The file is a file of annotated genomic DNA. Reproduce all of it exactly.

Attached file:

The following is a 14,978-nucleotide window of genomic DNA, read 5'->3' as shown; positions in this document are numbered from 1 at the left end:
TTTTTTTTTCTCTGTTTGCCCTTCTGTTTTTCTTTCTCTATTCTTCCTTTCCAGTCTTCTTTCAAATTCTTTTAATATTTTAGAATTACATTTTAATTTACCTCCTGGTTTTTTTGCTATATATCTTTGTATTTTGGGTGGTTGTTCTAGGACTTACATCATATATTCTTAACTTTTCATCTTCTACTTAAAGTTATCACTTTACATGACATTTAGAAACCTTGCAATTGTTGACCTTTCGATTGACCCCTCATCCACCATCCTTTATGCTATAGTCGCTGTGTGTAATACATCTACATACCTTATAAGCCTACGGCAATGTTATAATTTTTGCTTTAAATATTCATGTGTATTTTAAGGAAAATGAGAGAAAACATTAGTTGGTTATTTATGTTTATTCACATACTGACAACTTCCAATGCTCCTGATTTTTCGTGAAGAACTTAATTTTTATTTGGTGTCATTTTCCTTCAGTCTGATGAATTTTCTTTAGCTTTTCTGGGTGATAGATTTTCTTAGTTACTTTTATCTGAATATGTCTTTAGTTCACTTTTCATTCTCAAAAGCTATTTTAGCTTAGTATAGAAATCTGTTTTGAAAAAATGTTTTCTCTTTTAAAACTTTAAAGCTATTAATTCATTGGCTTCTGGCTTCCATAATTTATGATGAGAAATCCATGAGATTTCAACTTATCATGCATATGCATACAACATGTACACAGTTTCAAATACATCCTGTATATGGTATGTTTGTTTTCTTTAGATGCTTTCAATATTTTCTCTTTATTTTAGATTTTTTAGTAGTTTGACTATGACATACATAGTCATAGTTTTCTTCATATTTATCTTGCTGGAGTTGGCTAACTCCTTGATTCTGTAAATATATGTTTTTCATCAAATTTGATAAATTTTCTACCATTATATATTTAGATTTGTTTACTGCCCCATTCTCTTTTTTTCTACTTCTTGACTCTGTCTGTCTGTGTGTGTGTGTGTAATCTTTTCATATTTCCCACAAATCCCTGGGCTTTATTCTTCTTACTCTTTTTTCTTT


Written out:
The following is a 14,978-nucleotide window of genomic DNA, read 5'->3' as shown; positions in this document are numbered from 1 at the left end:
TTTTTTTTTCTCTGTTTGCCCTTCTGTTTTTCTTTCTCTATTCTTCCTTTCCAGTCTTCTTTCAAATTCTTTTAATATTTTAGAATTACATTTTAATTTACCTCCTGGTTTTTTTGCTATATATCTTTGTATTTTGGGTGGTTGTTCTAGGACTTACATCATATATTCTTAACTTTTCATCTTCTACTTAAAGTTATCACTTTACATGACATTTAGAAACCTTGCAATTGTTGACCTTTCGATTGACCCCTCATCCACCATCCTTTATGCTATAGTCGCTGTGTGTAATACATCTACATACCTTATAAGCCTACGGCAATGTTATAATTTTTGCTTTAAATATTCATGTGTATTTTAAGGAAAATGAGAGAAAACATTAGTTGGTTATTTATGTTTATTCACATACTGACAACTTCCAATGCTCCTGATTTTTCGTGAAGAACTTAATTTTTATTTGGTGTCATTTTCCTTCAGTCTGATGAATTTTCTTTAGCTTTTCTGGGTGATAGATTTTCTTAGTTACTTTTATCTGAATATGTCTTTAGTTCACTTTTCATTCTCAAAAGCTATTTTAGCTTAGTATAGAAATCTGTTTTGAAAAAATGTTTTCTCTTTTAAAACTTTAAAGCTATTAATTCATTGGCTTCTGGCTTCCATAATTTATGATGAGAAATCCATGAGATTTCAACTTATCATGCATATGCATACAACATGTACACAGTTTCAAATACATCCTGTATATGGTATGTTTGTTTTCTTTAGATGCTTTCAATATTTTCTCTTTATTTTAGATTTTTTAGTAGTTTGACTATGACATACATAGTCATAGTTTTCTTCATATTTATCTTGCTGGAGTTGGCTAACTCCTTGATTCTGTAAATATATGTTTTTCATCAAATTTGATAAATTTTCTACCATTATATATTTAGATTTGTTTACTGCCCCATTCTCTTTTTTTCTACTTCTTGACTCTGTCTGTCTGTGTGTGTGTGTGTAATCTTTTCATATTTCCCACAAATCCCTGGGCTTTATTCTTCTTACTCTTTTTTCTTT